Sick of your grip slipping during deadlifts? You can solve this problem–and without gloves or straps.

Say No to Gloves During the Deadlift

Do not wear gloves. Otherwise, this teaches your hands to rely on something between your hands and the bar. Ditch the gloves altogether, and yes, you’re going to develop calluses. Deal.

Ditching the gloves means you’ll need to go down in weight. Yes, do so, but then you’ll be back to the glove weight in no time, with a stronger grip.

When you perform deadlifts, make a point of gripping tightly, even more than you have to (like during warm-ups with a lighter barbell). CONCENTRATE on applying a superhuman grip on the bar, even during warm-ups.

Make sure that the bar has decent traction in the gripping areas. Some bars are designed to be smoother than others; the smoother ones are lousy for gripping.

IMPORTANT: The above instructions must be done with both an underhand grip for some sets, and an overhand grip for other sets.

Avoid the mixed grip during the warmups!

It’s time to use the mixed grip when you reach a weight for which you can pull completely for one or two reps ONLY with either an underhand grip or overhand grip.

The next weight UP from this, then, will be your first set with the mixed grip, which is what you should do once the weight gets too heavy to use an underhand or overhand grip.

But do not warm up with the mixed grip; it’s pointless for warmups and will not help you avoid slipping at heavier loads.

Farmer Walks

Do farmer’s walks with heavy dumbbells and hold straight-armed at your sides, and walk around until you can no longer carry them.


If you’re walking around for several minutes, however, the weights are too light. You should be able to walk for at least 15 seconds but not more than 30 seconds. SQUEEZE your grip hard like a vice.

If you’re a woman pretend you’re Wonder Woman. If you’re a man pretend you’re the Hulk.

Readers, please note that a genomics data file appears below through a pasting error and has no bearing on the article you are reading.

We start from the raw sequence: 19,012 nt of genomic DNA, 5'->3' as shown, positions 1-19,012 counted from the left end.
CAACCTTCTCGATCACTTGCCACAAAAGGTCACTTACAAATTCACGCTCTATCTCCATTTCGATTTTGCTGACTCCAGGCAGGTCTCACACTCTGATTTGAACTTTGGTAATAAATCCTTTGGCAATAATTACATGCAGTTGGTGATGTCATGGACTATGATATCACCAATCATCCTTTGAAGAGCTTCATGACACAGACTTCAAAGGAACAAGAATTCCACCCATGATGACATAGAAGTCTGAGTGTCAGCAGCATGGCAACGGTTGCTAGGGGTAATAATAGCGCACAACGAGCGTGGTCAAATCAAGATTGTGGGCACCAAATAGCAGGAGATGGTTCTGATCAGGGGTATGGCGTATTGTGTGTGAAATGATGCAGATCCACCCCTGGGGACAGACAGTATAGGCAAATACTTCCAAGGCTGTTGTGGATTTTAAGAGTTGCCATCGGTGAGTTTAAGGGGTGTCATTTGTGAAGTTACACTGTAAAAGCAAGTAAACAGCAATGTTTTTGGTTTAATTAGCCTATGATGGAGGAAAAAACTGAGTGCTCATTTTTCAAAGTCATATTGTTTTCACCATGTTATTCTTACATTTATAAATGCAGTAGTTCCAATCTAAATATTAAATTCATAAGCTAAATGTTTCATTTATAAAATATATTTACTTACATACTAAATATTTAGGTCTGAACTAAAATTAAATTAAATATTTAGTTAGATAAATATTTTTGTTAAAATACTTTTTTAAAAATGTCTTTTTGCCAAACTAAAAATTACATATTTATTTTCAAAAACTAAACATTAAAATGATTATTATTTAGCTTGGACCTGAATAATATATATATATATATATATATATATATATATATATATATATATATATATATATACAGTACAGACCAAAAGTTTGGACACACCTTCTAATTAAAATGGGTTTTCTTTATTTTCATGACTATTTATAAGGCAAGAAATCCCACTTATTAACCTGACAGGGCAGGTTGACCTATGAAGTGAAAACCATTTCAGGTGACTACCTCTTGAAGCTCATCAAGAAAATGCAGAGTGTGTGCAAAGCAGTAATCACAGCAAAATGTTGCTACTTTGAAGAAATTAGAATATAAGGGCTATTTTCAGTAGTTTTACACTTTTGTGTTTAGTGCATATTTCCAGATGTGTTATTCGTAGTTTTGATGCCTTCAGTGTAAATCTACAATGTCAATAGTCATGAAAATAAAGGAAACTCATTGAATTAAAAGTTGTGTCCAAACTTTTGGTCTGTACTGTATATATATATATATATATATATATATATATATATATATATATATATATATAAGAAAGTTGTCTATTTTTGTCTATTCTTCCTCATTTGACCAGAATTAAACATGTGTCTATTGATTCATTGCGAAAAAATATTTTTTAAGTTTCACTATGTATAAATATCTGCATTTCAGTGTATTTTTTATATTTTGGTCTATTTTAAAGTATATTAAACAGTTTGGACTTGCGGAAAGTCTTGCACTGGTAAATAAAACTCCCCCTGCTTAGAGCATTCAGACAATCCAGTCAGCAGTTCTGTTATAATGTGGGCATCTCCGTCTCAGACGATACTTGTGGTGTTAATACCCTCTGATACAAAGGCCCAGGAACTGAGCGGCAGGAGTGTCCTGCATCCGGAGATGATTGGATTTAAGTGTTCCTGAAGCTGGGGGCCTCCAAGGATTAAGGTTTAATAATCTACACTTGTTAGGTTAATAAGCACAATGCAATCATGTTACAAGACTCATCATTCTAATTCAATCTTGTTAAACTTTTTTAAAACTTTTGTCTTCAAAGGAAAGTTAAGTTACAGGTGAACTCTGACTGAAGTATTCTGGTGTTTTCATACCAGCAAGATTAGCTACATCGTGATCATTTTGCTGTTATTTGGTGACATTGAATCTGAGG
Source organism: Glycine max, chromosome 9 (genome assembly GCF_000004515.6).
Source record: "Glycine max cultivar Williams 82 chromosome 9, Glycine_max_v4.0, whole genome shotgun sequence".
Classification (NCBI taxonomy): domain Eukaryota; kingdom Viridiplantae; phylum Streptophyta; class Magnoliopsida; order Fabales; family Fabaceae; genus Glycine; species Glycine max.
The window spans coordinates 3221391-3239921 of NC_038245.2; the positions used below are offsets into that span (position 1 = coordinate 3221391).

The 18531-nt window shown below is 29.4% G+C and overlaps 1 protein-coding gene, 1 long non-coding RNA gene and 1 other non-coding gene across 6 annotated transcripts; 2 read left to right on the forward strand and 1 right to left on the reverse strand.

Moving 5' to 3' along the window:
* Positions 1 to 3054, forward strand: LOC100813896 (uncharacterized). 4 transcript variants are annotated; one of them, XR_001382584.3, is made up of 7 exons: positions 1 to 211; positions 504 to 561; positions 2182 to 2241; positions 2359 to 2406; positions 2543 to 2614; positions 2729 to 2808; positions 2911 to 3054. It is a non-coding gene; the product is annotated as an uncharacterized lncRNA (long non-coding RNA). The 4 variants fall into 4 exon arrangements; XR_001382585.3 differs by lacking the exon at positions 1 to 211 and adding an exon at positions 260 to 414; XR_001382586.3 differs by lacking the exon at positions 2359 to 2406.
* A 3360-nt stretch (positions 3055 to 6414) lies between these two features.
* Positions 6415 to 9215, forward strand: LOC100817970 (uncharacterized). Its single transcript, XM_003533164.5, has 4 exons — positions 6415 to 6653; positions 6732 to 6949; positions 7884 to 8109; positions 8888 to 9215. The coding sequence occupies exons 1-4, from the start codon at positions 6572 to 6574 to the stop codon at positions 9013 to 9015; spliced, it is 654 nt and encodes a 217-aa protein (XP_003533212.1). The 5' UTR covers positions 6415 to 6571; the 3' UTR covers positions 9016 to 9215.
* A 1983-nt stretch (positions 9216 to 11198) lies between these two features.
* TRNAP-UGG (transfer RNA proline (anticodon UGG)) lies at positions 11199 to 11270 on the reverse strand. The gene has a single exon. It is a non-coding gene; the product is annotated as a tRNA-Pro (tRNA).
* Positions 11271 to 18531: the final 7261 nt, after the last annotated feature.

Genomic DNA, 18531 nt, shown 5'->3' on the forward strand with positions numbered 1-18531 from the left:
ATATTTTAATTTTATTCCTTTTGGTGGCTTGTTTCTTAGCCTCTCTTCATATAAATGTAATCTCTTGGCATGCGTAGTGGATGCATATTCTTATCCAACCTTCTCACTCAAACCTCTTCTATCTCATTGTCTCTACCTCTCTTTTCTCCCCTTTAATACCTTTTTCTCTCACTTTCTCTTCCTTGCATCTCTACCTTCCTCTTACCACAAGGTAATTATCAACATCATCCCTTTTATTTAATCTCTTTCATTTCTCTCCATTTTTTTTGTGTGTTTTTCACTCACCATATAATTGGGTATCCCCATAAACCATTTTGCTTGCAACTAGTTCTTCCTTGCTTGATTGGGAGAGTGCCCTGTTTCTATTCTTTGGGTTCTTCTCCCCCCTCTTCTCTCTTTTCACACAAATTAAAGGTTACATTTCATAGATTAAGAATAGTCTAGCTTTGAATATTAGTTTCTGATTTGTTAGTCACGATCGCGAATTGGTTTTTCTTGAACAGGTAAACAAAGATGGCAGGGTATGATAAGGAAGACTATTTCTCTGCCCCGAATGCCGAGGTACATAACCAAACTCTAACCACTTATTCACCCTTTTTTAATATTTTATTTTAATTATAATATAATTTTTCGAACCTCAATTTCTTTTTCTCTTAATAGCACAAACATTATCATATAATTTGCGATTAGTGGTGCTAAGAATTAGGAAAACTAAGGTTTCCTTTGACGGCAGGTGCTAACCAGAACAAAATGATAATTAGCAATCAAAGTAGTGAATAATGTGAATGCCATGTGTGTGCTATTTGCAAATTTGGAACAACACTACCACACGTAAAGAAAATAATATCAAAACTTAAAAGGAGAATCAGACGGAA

Don’t bother with wrist curls; they won’t do anything for improving your deadlift grip or stop your hands from slipping off the bar.

Don’t use chalk for the same reasons not to use gloves or straps. Chalk is an artificial way to stop your grip from slipping. You want your lift to be ALL YOU, not helped by chalk, gloves or the straps.

Another exercise that will help prevent your grip from slipping when doing deadlifts is the rack pull.

  • Identical to a deadlift except that the bottom portion of the movement is above floor level.
  • The level is at some point along the shin, below the knees.
  • This exercise is done at a squat cage where the height of the bottom movement can be set in place.

And finally, when doing heavy deadlifts, hold the top position for a few seconds before lowering, and lower with control.

Do not let the bar crash down.

The “negative” portion of the lift, even on the last repetition, is very important.

When the negative portion of the deadlift is done with control rather than letting the barbell slam to the floor, you will strengthen your grip even more, and this will help solve the problem of slipping hands — all without gloves.

Lorra Garrick is a former personal trainer certified through the American Council on Exercise. At Bally Total Fitness she trained women and men of all ages for fat loss, muscle building, fitness and improved health. 



Top image: Shutterstock/Burnt Red Hen